Nationalist Voices in Jordan: The Street and the State

Nationalist Voices in Jordan: The Street and the State

Nationalist Voices in Jordan: The Street and the State

Nationalist Voices in Jordan: The Street and the State


"By focusing on the [Jordanian National Movement] and putting it in its context, not as an aberration in Jordan's history, but as a logical result of a long and ongoing practice of political expression and activism on both banks of the Jordan, Anderson adds much theoretical sophistication to the scholarship on Jordan. - Arab Studies Journal "This book is a significant contribution to the understanding of Jordanian history.... Most scholars have focused on high politics in Jordan. This is thus an important addition to the emerging literature on the Kingdom's history at the 'non-palace' level." - Ellen Lust-Okar, Assistant Professor of Political Science, Yale University

According to conventional wisdom, the national identity of the Jordanian state was defined by the ruling Hashemite family, which has governed the country since the 1920s. But this view overlooks the significant role that the "Arab street"- in this case, ordinary Jordanians and Palestinians- played and continues to play in defining national identity in Jordan and the Fertile Crescent as a whole. Indeed, as this pathfinding study makes clear, "the street" no less than the state has been a major actor in the process of nation building in the Middle East during and after the colonial era. In this book, Betty Anderson examines the activities of the Jordanian National Movement (JNM), a collection of leftist political parties that worked to promote pan-Arab unity and oppose the continuation of a separate Jordanian state from the 1920s through the 1950s. Using primary sources including memoirs, interviews, poetry, textbooks, and newspapers, as well as archival records, she shows how the expansion of education, new jobs in the public and private sectors, changes in economic relationships, the establishment of national militaries, and the explosion of media outlets all converged to offer ordinary Jordanians and Palestinians (who were under the Jordanian government at the time) an alternative sense of national identity. Anderson convincingly demonstrates that key elements of the JNM's pan-Arab vision and goals influenced and were ultimately adopted by the Hashemite elite, even though the movement itself was politically defeated in 1957.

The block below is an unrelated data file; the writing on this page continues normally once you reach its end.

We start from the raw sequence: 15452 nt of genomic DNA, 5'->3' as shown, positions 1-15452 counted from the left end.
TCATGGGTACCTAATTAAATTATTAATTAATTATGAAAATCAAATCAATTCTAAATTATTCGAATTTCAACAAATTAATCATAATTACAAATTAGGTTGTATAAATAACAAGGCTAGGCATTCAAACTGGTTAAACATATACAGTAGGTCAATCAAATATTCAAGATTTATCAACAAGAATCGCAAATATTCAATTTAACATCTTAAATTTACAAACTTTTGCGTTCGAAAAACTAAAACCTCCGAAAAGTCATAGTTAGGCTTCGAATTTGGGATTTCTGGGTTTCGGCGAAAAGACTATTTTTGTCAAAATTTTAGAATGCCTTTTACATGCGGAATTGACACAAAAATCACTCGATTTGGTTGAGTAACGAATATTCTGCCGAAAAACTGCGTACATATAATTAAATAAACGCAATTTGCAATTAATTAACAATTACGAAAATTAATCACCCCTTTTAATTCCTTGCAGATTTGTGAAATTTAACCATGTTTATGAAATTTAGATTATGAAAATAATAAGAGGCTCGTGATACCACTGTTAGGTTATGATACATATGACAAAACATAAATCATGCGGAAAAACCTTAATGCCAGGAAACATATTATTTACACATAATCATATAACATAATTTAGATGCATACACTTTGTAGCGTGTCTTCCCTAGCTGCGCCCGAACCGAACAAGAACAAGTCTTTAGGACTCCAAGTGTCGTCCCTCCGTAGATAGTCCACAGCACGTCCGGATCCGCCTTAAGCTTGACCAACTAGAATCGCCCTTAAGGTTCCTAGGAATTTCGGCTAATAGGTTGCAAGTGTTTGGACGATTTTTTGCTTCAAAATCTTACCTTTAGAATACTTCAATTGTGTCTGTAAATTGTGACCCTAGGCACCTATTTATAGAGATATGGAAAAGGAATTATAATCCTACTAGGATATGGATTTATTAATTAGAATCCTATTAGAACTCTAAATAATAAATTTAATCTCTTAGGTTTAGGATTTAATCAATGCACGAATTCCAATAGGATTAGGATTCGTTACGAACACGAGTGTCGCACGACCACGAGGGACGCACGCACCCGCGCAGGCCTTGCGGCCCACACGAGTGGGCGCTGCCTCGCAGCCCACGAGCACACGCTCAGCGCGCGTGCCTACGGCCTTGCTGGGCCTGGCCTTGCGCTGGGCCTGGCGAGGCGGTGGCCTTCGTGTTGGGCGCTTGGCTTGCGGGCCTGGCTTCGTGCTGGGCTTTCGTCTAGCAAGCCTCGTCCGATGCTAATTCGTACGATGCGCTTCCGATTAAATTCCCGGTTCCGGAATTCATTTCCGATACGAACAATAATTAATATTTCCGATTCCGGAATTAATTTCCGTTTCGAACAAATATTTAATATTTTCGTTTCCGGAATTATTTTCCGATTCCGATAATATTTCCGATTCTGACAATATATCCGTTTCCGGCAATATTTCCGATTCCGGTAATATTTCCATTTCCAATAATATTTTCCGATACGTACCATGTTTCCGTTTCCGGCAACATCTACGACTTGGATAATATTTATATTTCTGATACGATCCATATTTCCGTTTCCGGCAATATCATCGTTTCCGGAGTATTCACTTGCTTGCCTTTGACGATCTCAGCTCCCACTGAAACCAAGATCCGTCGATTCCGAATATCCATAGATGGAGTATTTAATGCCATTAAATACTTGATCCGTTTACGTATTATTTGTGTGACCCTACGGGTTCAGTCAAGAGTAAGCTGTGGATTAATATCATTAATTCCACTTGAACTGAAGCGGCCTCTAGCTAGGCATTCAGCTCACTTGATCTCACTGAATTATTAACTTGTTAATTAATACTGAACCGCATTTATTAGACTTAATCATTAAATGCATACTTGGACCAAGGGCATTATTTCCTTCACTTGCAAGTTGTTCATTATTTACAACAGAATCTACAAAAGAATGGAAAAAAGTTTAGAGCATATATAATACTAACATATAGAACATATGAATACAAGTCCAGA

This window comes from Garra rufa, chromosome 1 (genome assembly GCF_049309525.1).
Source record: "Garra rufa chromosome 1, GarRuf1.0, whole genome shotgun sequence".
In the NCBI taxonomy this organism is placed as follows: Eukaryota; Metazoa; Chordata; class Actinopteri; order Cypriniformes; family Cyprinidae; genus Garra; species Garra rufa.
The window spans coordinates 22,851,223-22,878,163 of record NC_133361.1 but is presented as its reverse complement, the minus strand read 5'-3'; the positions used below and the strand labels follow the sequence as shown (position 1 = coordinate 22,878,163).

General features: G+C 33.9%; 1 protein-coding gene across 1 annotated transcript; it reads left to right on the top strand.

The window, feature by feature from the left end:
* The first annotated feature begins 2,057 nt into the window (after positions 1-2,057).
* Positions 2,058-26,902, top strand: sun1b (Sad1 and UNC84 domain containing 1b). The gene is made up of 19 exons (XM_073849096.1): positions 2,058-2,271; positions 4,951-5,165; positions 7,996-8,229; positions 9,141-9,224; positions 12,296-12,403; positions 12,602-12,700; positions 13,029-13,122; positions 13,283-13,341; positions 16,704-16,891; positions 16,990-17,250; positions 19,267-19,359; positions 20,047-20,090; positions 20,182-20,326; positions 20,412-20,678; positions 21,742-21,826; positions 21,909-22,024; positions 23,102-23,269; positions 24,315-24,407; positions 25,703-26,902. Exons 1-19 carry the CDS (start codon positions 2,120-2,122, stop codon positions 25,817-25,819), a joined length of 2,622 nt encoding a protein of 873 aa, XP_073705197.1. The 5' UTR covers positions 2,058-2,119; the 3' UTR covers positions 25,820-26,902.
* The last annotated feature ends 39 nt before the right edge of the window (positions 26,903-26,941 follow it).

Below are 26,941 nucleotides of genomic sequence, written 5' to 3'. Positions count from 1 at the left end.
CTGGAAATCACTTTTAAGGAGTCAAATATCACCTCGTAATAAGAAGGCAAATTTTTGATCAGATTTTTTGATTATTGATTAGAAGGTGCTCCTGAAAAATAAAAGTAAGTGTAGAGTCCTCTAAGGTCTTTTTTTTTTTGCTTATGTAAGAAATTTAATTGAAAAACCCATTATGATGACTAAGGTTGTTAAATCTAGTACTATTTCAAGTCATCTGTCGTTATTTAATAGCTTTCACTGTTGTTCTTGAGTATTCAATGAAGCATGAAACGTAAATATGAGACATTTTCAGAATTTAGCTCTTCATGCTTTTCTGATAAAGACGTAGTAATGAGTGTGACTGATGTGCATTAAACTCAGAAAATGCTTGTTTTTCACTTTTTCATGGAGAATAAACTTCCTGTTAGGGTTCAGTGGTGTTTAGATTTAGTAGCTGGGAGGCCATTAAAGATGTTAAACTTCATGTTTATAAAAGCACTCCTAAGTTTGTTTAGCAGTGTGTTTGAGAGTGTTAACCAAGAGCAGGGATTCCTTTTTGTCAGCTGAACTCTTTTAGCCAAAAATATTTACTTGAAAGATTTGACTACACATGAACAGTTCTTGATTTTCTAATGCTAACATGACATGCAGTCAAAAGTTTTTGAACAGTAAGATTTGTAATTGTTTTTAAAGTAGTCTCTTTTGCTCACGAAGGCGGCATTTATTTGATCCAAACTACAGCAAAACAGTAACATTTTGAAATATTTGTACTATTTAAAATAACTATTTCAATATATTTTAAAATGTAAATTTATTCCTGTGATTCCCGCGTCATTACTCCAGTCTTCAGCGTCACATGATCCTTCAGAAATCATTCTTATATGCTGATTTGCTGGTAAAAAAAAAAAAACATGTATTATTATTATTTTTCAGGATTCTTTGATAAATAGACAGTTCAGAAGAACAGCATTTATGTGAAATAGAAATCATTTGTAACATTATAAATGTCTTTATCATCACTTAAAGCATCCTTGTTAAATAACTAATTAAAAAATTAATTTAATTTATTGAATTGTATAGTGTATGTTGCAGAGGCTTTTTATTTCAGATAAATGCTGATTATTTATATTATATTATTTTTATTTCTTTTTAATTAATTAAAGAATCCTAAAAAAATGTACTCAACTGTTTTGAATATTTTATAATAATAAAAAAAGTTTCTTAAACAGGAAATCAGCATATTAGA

We have struggled and we have fought from the beginning, and on
behalf of a message, just as our fathers and grandfathers fought
beforehand, in defense of their message, the message of unity, the message
of freedom, the message of strength, the message of building, the message
of protecting our sacred things and our sacred land, and the message of
protecting the land of the Arabs for the unity of the Arabs.


King Husayn holds the “hearts of the people.”


The quotes above come from history textbooks published by the Hashemite Kingdom of Jordan in 1959 and 1975, respectively. The theme of these quotes and of the textbooks as a whole is: The Hashemites are Jordan; Jordan is the Hashemite family. A sample sentence says, “The Arabs in Jordan welcomed Emir ʿAbdullah bin Husayn with a great fervor, and they gave to him the title of savior of Syria. In April 1921, the Emir established a government for his Emirate.” Subsequently, the subject of sentence after sentence is the reigning Hashemite king and the state he controls. The citizens of the country have no faces and no names. The British creators of the state are merely a force to be fought by the Hashemite kings.

His Majesty King ʿAbdullah continued until the end of the Second World
War to struggle to end the British Mandate in Jordan. In spring 1946, His . . .

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